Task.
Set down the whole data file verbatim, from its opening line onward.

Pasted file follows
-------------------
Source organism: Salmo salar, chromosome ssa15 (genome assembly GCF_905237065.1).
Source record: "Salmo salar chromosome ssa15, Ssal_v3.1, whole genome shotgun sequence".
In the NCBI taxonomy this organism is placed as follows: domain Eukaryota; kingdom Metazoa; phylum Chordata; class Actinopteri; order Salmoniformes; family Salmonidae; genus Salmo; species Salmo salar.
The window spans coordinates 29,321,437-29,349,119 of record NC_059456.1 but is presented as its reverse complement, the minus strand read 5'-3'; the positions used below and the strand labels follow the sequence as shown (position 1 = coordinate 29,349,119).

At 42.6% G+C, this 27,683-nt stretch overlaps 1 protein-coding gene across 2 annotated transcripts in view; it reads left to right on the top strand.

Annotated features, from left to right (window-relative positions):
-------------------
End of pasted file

Source organism: Salmo salar, chromosome ssa15 (genome assembly GCF_905237065.1).
Source record: "Salmo salar chromosome ssa15, Ssal_v3.1, whole genome shotgun sequence".
In the NCBI taxonomy this organism is placed as follows: domain Eukaryota; kingdom Metazoa; phylum Chordata; class Actinopteri; order Salmoniformes; family Salmonidae; genus Salmo; species Salmo salar.
The window spans coordinates 29,321,437-29,349,119 of record NC_059456.1 but is presented as its reverse complement, the minus strand read 5'-3'; the positions used below and the strand labels follow the sequence as shown (position 1 = coordinate 29,349,119).

At 42.6% G+C, this 27,683-nt stretch overlaps 1 protein-coding gene across 2 annotated transcripts in view; it reads left to right on the top strand.

Annotated features, from left to right (window-relative positions):